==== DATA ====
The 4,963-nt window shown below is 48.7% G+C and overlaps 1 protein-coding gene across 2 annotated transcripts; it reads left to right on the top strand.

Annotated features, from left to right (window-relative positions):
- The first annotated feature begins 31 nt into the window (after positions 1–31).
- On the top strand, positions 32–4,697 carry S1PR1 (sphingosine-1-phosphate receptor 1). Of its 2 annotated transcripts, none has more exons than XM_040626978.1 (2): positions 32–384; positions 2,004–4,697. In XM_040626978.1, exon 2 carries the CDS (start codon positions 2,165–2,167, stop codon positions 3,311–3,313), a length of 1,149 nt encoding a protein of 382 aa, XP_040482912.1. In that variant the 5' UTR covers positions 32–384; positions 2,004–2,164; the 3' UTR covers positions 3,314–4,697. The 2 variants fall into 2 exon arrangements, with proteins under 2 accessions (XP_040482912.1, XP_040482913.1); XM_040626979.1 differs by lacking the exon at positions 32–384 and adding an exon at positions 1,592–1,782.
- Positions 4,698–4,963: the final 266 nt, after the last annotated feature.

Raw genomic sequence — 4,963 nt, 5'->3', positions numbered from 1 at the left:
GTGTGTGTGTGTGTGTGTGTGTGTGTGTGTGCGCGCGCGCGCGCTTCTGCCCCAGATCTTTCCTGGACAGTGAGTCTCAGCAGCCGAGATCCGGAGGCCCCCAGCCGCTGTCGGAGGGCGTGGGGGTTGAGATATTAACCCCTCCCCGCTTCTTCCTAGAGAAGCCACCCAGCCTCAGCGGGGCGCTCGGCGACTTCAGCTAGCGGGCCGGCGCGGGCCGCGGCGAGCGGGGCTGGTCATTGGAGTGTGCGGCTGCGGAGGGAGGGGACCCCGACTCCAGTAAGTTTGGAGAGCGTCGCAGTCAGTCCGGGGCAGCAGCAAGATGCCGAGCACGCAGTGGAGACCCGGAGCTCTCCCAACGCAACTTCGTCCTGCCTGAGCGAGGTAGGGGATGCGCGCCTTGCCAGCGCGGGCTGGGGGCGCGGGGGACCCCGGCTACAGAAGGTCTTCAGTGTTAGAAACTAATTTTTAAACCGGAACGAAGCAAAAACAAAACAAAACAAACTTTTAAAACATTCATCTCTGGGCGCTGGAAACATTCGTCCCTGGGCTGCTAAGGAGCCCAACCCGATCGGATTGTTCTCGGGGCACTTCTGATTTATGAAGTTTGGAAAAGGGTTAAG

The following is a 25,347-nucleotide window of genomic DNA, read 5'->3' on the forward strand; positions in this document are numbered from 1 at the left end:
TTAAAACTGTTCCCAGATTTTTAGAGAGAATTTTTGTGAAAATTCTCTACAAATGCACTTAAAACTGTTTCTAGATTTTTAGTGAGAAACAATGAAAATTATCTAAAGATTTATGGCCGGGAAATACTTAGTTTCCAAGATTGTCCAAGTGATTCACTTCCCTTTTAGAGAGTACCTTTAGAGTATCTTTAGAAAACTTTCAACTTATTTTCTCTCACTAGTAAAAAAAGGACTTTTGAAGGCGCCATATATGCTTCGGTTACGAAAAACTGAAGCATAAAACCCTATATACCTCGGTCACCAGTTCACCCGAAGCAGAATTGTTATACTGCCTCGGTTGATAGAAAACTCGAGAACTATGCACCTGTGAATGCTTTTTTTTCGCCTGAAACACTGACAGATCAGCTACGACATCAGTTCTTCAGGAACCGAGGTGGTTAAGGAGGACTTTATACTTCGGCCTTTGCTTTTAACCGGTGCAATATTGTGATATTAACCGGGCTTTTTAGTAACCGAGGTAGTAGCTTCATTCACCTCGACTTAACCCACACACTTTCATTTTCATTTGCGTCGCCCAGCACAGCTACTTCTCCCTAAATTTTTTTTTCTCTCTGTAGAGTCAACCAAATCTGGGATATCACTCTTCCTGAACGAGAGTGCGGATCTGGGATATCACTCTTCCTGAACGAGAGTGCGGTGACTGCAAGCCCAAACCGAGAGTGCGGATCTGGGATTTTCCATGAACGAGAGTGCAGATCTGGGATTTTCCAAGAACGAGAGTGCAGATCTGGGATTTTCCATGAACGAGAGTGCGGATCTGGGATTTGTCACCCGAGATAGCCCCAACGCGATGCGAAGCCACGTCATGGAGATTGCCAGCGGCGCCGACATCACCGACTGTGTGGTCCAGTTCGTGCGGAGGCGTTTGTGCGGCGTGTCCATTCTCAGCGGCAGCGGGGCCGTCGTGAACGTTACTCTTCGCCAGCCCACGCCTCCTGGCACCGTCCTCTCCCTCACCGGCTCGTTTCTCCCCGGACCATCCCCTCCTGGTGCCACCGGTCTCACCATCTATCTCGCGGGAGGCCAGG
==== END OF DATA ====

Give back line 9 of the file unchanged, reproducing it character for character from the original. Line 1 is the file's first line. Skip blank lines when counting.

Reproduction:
TTAAAACTGTTCCCAGATTTTTAGAGAGAATTTTTGTGAAAATTCTCTACAAATGCACTTAAAACTGTTTCTAGATTTTTAGTGAGAAACAATGAAAATTATCTAAAGATTTATGGCCGGGAAATACTTAGTTTCCAAGATTGTCCAAGTGATTCACTTCCCTTTTAGAGAGTACCTTTAGAGTATCTTTAGAAAACTTTCAACTTATTTTCTCTCACTAGTAAAAAAAGGACTTTTGAAGGCGCCATATATGCTTCGGTTACGAAAAACTGAAGCATAAAACCCTATATACCTCGGTCACCAGTTCACCCGAAGCAGAATTGTTATACTGCCTCGGTTGATAGAAAACTCGAGAACTATGCACCTGTGAATGCTTTTTTTTCGCCTGAAACACTGACAGATCAGCTACGACATCAGTTCTTCAGGAACCGAGGTGGTTAAGGAGGACTTTATACTTCGGCCTTTGCTTTTAACCGGTGCAATATTGTGATATTAACCGGGCTTTTTAGTAACCGAGGTAGTAGCTTCATTCACCTCGACTTAACCCACACACTTTCATTTTCATTTGCGTCGCCCAGCACAGCTACTTCTCCCTAAATTTTTTTTTCTCTCTGTAGAGTCAACCAAATCTGGGATATCACTCTTCCTGAACGAGAGTGCGGATCTGGGATATCACTCTTCCTGAACGAGAGTGCGGTGACTGCAAGCCCAAACCGAGAGTGCGGATCTGGGATTTTCCATGAACGAGAGTGCAGATCTGGGATTTTCCAAGAACGAGAGTGCAGATCTGGGATTTTCCATGAACGAGAGTGCGGATCTGGGATTTGTCACCCGAGATAGCCCCAACGCGATGCGAAGCCACGTCATGGAGATTGCCAGCGGCGCCGACATCACCGACTGTGTGGTCCAGTTCGTGCGGAGGCGTTTGTGCGGCGTGTCCATTCTCAGCGGCAGCGGGGCCGTCGTGAACGTTACTCTTCGCCAGCCCACGCCTCCTGGCACCGTCCTCTCCCTCACCGGCTCGTTTCTCCCCGGACCATCCCCTCCTGGTGCCACCGGTCTCACCATCTATCTCGCGGGAGGCCAGG